A Mid-Century Modern Clock (and Ani’s Nursery)

This post is part of a sponsored campaign with Martha Stewart Decoupage and Blueprint Social. I was provided supplies and compensated for my time, but I designed my project, wrote this entire post, and single-handedly failed to vacuum Ani’s room before taking photos. Don’t look too closely. 

You don’t really think I have any idea what mid-century modern means, right? I’ve only seen it on Pinterest. Sounds nice, though. And when I opened up the box of Martha Stewart Decoupage (a word I will never learn to spell) materials and saw the rolls of faux-wood paper, it was the first word that popped into my mind.

Also, one of the other MBA wives (and instant friend), Jessica gave me a huge pile of stuff to take to Goodwill and said I could have anything out of the pile I wanted.

Well, you don’t have to make an offer like that twice. And this clock, which was still in its box, was just dying for a little makeover.

Now that I can’t see my kitchen clock from every room in my apartment, I find myself fighting the urge to mount a clock in every room in the house.

I’d never done any decoupaging before, but opening the box of supplies made me want to decopague everything in my house – as usual Martha has the coolest products. They’re even dishwasher safe, so obviously I need to do another project where I can test this out since I don’t plan to run my clock through the dishwasher.

Like all projects I do, this was a really easy one.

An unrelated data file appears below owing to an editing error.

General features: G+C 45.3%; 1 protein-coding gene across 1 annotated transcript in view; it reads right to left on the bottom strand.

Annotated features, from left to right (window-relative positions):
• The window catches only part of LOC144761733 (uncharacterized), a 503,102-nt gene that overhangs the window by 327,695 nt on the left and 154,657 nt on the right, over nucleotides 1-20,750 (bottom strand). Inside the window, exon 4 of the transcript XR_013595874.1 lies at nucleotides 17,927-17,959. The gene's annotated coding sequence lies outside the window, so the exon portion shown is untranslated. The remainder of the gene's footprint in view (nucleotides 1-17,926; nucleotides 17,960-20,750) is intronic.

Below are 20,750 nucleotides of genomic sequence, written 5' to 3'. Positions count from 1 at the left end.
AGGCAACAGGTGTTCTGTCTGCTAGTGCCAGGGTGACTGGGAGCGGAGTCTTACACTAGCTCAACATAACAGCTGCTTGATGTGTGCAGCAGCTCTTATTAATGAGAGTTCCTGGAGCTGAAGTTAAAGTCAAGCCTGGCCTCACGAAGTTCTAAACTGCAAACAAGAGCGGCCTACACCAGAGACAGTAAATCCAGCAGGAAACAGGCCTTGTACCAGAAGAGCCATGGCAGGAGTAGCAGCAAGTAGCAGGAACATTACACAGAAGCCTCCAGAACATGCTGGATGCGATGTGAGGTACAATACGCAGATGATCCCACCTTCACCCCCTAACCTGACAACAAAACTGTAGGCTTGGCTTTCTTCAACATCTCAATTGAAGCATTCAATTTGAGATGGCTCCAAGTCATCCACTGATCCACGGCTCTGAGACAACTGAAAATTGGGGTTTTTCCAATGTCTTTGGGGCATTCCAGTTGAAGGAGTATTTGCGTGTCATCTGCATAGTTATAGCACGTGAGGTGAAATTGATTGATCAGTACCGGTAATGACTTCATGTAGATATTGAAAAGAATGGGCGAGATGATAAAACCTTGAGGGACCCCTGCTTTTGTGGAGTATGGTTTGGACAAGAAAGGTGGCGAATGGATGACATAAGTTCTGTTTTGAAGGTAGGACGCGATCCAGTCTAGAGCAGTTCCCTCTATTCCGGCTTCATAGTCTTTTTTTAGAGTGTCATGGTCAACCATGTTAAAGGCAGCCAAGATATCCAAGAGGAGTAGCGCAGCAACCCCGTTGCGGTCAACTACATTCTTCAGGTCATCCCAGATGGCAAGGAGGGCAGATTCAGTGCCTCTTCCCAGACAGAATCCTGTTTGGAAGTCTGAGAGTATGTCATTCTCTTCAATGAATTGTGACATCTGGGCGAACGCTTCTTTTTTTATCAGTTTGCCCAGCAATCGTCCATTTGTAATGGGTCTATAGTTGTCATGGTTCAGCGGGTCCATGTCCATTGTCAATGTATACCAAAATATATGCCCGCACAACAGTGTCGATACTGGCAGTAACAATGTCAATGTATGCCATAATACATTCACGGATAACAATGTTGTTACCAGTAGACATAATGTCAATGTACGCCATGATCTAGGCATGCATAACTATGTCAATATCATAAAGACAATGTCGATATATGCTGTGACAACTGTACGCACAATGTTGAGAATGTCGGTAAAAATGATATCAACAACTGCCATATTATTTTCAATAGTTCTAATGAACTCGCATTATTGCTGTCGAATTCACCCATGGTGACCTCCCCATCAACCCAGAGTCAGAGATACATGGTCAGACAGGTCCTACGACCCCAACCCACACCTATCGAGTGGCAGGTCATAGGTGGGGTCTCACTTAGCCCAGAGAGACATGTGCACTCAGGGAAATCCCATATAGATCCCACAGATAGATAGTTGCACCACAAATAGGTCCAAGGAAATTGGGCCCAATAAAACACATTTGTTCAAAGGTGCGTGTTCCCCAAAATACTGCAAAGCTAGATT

I used:

1. Start with a clock that is NOT your style at all.

2. Paint your clock with white acrylic paint (I needed about three coats). I didn’t bother taping off the hands because I could just scrape the paint off as needed. Let it dry.

3. Cut 12 circles out of the wood decoupage paper (a hole punch makes this WAY easier. I’ve definitely gotten my $5 out of this thing). Paint a thin, even coat of decoupage onto the clock face, then quickly arrange your circles around the edge. Let dry completely.

4. Paint a thick coat of decoupage over the top to seal and let dry.

5. Attach your stencils to the appropriate circles, then fill them in with gold paint. You’ll probably need 2-3 coats. As soon as you’ve finished the last coat, remove the stencils. Let dry completely.

Ta-da!I’ve hung this one in Ani’s nursery which is really nice for keeping track of when she’s gone down for a nap or gotten up. Much less time spent shouting to Bart, “WHAT TIME IS IT?!” (and less opportunity for him to respond, “time for you to get a watch.” I actually have a watch. Multiple watches, in fact; I’m just not usually wearing them at 7:00 a.m.).

And if I’m showing you the clock hanging in the nursery, you might as well see the entire nursery, right? Right.

Let me tell you, this is a big step up from the bathroom in our apartment.



We bought this dresser at a garage sale in Texas, and, after haggling down to half the price (total = $15), discovered it wouldn’t fit in our car. So then the guy who sold it to us offered to just bring it over in his truck. People in Texas are super nice.